moved with one division, instead of his whole corps, which was attacked by the enemy in superior force and driven back on the Second Division before it had time to form, and it, in turn, forced back upon the Tried Division, when the enemy was checked. A division of the Second Corps was immediately sent to his support, the enemy driven back with heavy loss, and possession of the White Oak road gained. Sheridan advanced, and with a portion of his cavalry got possession of the Five Forks, but the enemy, after the affair with the Fifth Corps, re-enforced the rebel cavalry defending that point with infantry, and forced him back toward Dinwiddie Court-House. Here General Sheridan displayed great generalship. Instead of retreating with his whole command on the main army, to tell the story of superior forces encountered, he deployed his cavalry on foot, leaving only mounted men enough to take charge of the horses. This compelled the enemy do deploy over a vast extent of wooded and broken country, and made his progress slow. At this juncture he dispatched to me what had taken place, and that he was dropping back slowly on Dinwiddie Court-House. General Mackenzie's cavalry and one division of the Fifth Corps were immediately ordered to his assistance. Soon after, receiving a report from General Meade that Humphreys could hold our position on the Boyton road, and that the other two divisions of the Fifth Corps could go to Sheridan, they were so ordered at once. Thus the operations of the day necessitated the sending of Warren, because of his accessibility, instead of Humphreys, as was intended, and precipitated intended movements.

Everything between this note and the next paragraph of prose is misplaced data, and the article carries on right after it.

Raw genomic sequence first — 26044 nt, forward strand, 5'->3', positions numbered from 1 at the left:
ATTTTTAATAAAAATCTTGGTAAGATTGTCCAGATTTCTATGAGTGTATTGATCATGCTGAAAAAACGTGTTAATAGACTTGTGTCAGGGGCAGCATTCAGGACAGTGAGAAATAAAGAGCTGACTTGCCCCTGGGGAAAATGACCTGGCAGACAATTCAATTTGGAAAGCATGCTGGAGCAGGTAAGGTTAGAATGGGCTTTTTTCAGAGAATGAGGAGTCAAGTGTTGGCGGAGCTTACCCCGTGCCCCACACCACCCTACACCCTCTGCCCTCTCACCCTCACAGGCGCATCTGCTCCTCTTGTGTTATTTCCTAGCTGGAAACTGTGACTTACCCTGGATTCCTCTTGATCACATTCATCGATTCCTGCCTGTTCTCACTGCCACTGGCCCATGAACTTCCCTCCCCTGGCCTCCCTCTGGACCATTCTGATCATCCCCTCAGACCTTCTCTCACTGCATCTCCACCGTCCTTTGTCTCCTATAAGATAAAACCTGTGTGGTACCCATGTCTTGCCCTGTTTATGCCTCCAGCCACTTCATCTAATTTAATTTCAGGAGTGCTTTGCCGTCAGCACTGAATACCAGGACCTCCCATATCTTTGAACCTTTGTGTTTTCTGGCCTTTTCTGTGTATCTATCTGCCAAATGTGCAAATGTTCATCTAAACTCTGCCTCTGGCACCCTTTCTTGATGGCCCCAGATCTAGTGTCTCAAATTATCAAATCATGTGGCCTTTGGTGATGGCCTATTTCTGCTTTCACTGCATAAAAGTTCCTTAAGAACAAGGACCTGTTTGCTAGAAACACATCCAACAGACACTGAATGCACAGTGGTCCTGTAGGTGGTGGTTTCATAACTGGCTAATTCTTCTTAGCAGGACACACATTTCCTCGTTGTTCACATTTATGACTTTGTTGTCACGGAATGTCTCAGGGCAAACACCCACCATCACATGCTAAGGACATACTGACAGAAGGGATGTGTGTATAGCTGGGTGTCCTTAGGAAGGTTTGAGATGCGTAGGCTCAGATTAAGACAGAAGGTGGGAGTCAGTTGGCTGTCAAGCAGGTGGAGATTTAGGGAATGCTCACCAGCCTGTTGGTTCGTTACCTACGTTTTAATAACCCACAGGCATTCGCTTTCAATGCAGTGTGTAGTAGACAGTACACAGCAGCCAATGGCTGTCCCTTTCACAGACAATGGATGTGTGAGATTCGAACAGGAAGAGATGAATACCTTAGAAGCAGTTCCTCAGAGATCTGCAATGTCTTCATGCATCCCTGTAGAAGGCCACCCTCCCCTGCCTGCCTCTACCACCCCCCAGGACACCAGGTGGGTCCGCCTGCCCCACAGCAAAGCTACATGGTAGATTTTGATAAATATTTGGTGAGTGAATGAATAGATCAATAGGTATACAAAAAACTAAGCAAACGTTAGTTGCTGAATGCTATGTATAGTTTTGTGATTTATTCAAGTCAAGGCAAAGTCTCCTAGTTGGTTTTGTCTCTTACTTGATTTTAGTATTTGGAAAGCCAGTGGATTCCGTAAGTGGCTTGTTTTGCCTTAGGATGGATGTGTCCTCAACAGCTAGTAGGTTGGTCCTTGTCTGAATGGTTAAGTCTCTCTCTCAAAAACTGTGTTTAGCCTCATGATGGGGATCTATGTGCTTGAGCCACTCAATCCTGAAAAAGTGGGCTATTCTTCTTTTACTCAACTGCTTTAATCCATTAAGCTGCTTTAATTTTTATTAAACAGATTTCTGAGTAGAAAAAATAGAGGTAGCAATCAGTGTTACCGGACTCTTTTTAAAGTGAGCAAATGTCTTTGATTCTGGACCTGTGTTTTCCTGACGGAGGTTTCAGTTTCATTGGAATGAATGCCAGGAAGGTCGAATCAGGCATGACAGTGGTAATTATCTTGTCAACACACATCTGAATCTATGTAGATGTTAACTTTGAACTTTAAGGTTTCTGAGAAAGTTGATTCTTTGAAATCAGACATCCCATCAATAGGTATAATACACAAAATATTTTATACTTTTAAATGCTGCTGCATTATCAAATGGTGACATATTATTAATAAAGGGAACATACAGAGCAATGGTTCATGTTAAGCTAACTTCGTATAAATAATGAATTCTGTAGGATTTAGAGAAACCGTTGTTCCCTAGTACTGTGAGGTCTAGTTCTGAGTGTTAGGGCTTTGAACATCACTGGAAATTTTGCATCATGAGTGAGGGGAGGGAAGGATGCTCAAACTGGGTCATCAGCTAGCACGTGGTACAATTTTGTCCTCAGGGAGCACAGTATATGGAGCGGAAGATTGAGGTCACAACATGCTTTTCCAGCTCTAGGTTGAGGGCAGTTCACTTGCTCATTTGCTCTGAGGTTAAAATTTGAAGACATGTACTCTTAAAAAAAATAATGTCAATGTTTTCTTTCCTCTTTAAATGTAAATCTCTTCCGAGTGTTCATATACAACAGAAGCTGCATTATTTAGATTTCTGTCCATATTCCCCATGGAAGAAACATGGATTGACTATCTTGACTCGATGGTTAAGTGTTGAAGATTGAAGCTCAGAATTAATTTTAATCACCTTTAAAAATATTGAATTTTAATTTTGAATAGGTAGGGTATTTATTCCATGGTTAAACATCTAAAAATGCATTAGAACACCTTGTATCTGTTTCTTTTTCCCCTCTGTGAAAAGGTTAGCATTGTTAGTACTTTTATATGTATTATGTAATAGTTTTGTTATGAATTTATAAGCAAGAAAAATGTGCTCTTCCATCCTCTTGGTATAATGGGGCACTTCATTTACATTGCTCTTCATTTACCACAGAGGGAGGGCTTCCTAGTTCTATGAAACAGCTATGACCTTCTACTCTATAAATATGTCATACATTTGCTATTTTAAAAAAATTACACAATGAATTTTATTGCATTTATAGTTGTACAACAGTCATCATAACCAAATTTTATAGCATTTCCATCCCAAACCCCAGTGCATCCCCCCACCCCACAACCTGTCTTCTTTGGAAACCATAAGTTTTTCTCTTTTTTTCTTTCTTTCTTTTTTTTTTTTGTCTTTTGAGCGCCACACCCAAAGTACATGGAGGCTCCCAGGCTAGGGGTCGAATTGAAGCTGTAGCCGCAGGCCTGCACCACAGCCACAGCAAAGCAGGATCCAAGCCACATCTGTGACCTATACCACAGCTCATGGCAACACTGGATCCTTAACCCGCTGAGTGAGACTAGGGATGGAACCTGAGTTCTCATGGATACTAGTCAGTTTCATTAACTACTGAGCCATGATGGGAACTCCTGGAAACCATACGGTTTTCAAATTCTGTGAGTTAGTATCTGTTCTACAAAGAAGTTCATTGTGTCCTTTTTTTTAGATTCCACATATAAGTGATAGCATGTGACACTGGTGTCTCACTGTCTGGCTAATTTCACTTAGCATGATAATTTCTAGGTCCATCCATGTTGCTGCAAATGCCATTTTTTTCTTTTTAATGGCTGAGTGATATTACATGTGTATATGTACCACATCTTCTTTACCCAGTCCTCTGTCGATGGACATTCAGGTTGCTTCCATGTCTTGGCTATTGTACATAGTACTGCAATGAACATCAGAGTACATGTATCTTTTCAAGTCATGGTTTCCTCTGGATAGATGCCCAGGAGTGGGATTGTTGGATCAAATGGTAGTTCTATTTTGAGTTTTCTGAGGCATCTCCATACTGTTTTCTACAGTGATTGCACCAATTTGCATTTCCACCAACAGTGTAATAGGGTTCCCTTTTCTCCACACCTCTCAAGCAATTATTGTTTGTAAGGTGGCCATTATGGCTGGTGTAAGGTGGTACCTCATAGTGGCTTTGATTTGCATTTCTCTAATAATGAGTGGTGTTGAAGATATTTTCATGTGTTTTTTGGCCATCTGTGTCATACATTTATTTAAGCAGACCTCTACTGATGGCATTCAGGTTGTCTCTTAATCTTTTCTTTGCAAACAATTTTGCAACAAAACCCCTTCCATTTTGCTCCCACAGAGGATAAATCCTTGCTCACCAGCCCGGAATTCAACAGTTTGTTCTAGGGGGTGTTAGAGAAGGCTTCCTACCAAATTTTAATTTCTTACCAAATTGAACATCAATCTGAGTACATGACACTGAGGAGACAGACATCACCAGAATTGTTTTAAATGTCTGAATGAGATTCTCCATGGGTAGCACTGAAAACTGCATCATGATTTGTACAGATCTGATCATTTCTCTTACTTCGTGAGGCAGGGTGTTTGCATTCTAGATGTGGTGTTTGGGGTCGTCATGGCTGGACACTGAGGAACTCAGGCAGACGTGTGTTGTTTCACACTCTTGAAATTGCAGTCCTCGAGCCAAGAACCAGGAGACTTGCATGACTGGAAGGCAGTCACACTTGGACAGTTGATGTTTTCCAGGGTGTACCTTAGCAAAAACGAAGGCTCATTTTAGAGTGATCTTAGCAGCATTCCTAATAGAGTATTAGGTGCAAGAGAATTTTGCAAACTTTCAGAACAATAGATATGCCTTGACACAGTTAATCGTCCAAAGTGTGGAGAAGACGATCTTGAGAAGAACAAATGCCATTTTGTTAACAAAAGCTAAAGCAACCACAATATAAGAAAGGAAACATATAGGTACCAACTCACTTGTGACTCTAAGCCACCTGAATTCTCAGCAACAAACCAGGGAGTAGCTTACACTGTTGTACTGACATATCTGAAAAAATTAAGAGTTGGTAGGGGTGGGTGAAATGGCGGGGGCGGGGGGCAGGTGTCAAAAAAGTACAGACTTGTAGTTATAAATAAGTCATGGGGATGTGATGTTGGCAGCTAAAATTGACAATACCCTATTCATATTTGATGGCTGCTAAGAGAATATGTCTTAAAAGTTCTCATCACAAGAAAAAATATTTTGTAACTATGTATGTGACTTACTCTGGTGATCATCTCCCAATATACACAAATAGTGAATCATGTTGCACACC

On the morning of the 1st of April General Sheridan, re-enforced by General Warren, drove the enemy back on Five Forks, where, late in the evening, he assaulted and carried his strongly fortified position, capturing all his artillery and between 5,000 and 6,000 prisoners. About the close of this battle Bvt. Major General Charles Griffin relieved Major-General Warren in command of the Fifth Corps. The report of this reached me after night-fall. Some apprehensions filled my mind lest the enemy might desert his lines during the night, and by falling upon General Sheridan before assistance could reach him, drive him from his position and open the way for retreat. To guard against this, General Miles' division of Humphreys' corps was sent to re-enforce him, and a bombardment was commenced and kept up until 4 o'clock lines. General Wright penetrated the lines with his whole corps, sweeping everything before him and to his left toward Hatcher's Run, capturing many guns and several thousand prisoners. He was closely followed by two divisions of General Ord's command, until he met the other division of General's Ord's that had succeeded in forcing the enemy's lines near Hatcher's Run. Generals Wright and Ord immediately swung to the right, and closed all of the enemy on that side of them in Petersburg, while General Humphreys pushed forward with two divisions and joined General Wright on the left. General Parke succeeded in carrying the enemy's main line, capturing guns and prisoners, but was unable to carry his inner line. General Sheridan, being advised of the condition of affairs, returned General Miles to his proper command. On reaching the enemy's lines immediately surrounding Petersburg, a portion of General Gibbon's corps, by a most gallant charge, captured two strong inclosed works, the most salient and commanding south of Petersburg, thus materially shortening the line of investment necessary for taking in the city. The enemy south